Tonight the melody communicated a longing that wasn't quite melancholic, but one that seemed to call out for something that it wasn't quite brave enough to name.
It was waiting. It was a song that perched on the windowsill expectantly.
Carefully wrapping the cloth around the last picture frame – this one, of the Host Club – she glanced at the clock and, finding that it was a time when everyone but herself and the pianist that should be asleep, found that she had no inclination whatsoever to go to bed as of yet.
Unable to shake off years of conditioning herself to stay up for days at a time studying, she decided to take a short walk.
However, as she got to the landing of the second floor, she found that the piano music had quite permeated the stairwell. Logically, she decided that, since the music had seemed faint and quiet from her window, the room that it was emanating from must be very near the spot where she stood.
Half out of curiosity, and half out of a desire to, perhaps, politely say that the music might be keeping other people up at this late hour, she decided to go knock to find the specific apartment where the music was coming from.
Stepping out of the stairwell, she found that the reason that the quiet tune had been so audible was that – as the only apartment with a square of light outlining the door in an otherwise dark hallway – the pianist's room was directly adjacent to the stairs.
Here, outside of the door, the sound was muffled but still delicately beautiful.
Hesitating, Haruhi knocked on the door and immediately felt very foolish.
Justifying her current actions to herself - and decidedly sublimating any residual curiosity she felt under a strict code of propriety - Haruhi decided that, if she could hear it two floors up in her room, the neighbors must be equally as bothered by it.
The music promptly stopped and remained hanging on a leading tone, awkward and unresolved.
There was the click of a lock and the sliding of the bolt before a brilliant shaft of light illuminated the hallway, briefly overwhelming her eyes and making her unable to see anything but the tall silhouette of the figure behind the door.
"Excus - " she began, but was interrupted by a startled, "H-H-H-Haruhi…?"
She blinked, and her eyes adjusted and took in the rumpled figure of someone who was, indeed, an old friend.
iii. with no secrets. no obsession. this time i'm speeding with no direction.
They both stared at each other in shocked silence after the initial communication.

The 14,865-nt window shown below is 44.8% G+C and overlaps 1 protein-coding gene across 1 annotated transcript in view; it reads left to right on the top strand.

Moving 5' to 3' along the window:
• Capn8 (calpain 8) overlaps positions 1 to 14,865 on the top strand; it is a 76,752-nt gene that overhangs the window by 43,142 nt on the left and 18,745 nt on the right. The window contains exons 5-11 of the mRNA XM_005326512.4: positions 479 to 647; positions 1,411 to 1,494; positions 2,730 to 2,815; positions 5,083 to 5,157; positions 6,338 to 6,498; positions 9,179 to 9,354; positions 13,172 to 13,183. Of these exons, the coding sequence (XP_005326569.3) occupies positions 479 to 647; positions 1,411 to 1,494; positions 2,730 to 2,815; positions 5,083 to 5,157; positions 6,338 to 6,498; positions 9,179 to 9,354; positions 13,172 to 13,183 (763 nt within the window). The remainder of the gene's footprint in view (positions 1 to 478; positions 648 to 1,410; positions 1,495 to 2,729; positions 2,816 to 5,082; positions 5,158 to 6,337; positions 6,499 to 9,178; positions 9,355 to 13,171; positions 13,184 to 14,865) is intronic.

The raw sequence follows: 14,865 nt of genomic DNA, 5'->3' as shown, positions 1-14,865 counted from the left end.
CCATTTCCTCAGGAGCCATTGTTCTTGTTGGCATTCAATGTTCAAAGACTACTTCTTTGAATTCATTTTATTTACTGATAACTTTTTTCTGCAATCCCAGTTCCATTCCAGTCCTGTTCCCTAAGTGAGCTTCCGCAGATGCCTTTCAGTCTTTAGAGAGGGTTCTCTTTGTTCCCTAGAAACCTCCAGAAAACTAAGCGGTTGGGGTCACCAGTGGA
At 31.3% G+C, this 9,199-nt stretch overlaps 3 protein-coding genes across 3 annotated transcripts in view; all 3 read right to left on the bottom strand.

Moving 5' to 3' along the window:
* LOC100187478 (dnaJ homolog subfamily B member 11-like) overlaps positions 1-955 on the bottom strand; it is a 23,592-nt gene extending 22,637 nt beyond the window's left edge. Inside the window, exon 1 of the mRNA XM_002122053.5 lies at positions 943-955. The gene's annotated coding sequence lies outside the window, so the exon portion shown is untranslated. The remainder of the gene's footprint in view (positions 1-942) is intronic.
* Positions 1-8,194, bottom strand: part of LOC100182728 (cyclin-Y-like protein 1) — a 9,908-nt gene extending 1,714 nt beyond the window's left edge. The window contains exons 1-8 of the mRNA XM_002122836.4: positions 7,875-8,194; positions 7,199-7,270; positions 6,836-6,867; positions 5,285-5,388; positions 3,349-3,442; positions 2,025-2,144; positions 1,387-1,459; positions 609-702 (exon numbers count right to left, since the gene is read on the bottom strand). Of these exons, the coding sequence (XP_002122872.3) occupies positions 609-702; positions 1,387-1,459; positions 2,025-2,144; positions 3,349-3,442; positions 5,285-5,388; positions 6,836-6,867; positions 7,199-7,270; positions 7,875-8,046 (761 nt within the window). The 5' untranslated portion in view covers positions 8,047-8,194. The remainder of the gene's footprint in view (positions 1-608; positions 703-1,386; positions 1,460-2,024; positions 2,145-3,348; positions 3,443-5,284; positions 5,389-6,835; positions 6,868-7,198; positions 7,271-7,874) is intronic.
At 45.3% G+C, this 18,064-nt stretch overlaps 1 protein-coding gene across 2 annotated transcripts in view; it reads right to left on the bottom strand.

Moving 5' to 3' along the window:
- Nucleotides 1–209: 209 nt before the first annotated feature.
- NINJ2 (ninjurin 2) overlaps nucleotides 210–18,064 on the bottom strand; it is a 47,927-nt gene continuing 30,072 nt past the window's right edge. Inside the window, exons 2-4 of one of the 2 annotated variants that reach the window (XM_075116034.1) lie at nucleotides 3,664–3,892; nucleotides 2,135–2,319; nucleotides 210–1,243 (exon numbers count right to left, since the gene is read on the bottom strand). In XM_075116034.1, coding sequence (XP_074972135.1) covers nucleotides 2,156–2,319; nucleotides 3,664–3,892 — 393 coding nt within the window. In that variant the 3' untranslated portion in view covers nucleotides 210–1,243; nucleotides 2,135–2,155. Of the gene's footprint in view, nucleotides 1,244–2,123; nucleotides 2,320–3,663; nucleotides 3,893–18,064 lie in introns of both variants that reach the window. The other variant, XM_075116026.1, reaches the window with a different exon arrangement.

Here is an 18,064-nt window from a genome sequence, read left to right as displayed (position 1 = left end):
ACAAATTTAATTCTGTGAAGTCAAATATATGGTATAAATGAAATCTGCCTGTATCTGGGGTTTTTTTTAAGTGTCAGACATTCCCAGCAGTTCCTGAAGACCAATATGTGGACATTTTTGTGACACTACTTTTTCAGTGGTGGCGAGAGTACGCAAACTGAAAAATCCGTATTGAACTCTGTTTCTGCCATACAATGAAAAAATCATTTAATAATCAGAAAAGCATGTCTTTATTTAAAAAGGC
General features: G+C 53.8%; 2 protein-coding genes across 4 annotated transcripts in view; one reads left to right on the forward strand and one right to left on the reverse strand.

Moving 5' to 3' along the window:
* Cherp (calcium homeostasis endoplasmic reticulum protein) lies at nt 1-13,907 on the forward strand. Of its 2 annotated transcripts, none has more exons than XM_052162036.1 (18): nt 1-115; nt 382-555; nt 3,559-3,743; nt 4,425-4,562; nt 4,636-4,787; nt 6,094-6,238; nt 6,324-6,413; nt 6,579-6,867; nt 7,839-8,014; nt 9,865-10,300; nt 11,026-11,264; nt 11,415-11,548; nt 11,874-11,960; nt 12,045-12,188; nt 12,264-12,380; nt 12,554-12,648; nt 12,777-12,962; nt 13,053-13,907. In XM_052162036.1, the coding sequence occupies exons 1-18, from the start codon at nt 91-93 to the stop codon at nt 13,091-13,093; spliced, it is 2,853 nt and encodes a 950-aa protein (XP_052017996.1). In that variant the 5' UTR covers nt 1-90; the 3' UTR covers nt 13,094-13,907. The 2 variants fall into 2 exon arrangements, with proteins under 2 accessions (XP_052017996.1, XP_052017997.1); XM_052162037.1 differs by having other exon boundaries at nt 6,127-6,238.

Haruhi, finally, could only say rather lamely, "Sempai, playing so late at night will no doubt wake your neighbors up."
He nodded dumbly and, after his initial surprised outburst seemed at a genuine and uncharacteristic loss of words and rapidly turned a deep shade of crimson.
The man looked a bit embarrassed at the fact that, after six years of never talking directly to her, the first thing she had to say to him was actually an admonishment.
Rather, he stuttered through a very simple apology and pulled her in and shut the door behind her. She didn't resist, he found, in the least.
Once inside, Haruhi met with a room that was almost completely lacking in the opulence that she knew he had been accustomed to in high school.
…the most adornment in the room, was, in fact, a vase of red roses a top a rather battered grand piano. Other than a large lamp perched a top a large stack of thick books and - was that shoujo manga? - the rest of the room's halo of light came from a rather eclectic collection of candles on every other surface.
However, as she was numbly led by the hand to a couch that had certainly seen better days, Haruhi barely had time to notice anything else.
Seeing Suou Tamaki in a place like this was certainly shocking enough. Through a hazy fog that, on the one hand, consisted almost entirely of trying to logically parse the situation and, on the other, trying to silence the chaotic mess of…what she didn't even know, besides the fact that it was troublesome…that she had allowed to arise from the initial nostalgic memories.
Tamaki, like-wise, wasn't very well off himself. He had known she was there…two floors up, in apartment 204. Before that, she had lived in apartment 509 at the Fujiyama apartment complex, four blocks from Todai.
He had lived in apartment 437 in the same complex until she transferred to Oxford. It had taken him a half a year to find enough piano concertos and lessons to make up a fare for him and his piano to follow her.
He had even done a stint as a professional host.
Kyouya had urged him for the entire length of time to talk to her and tell her why it was that he was doing what he was.
Actually, his exact words were a harsh, "If you're going to follow her like an idiotic puppy dog, than don't simply be an idiotic voyeur."
But, for the time being, at least – and indeed, for about six years – Tamaki had told himself to be content with being near her and seeing her accomplish her goal at long last.
It was what he thought she wanted. No interruptions, no impositions, no distractions.
And Tamaki knew, even if he felt a touch of melodramatic regret as he thought such things, he was all of those to her.
By now, the awkwardness had decidedly settled between them.
Tamaki, having not prepared any speeches or things to say even after all the years he had taken care not to have a chance encounter with her – Kyouya, of course, somehow managed to obtain her class schedule and relayed it to him – was jittery and uncomfortable.
Haruhi just tried not to think, Why is he here…? And failed as much as Tamaki failed at keeping his composure.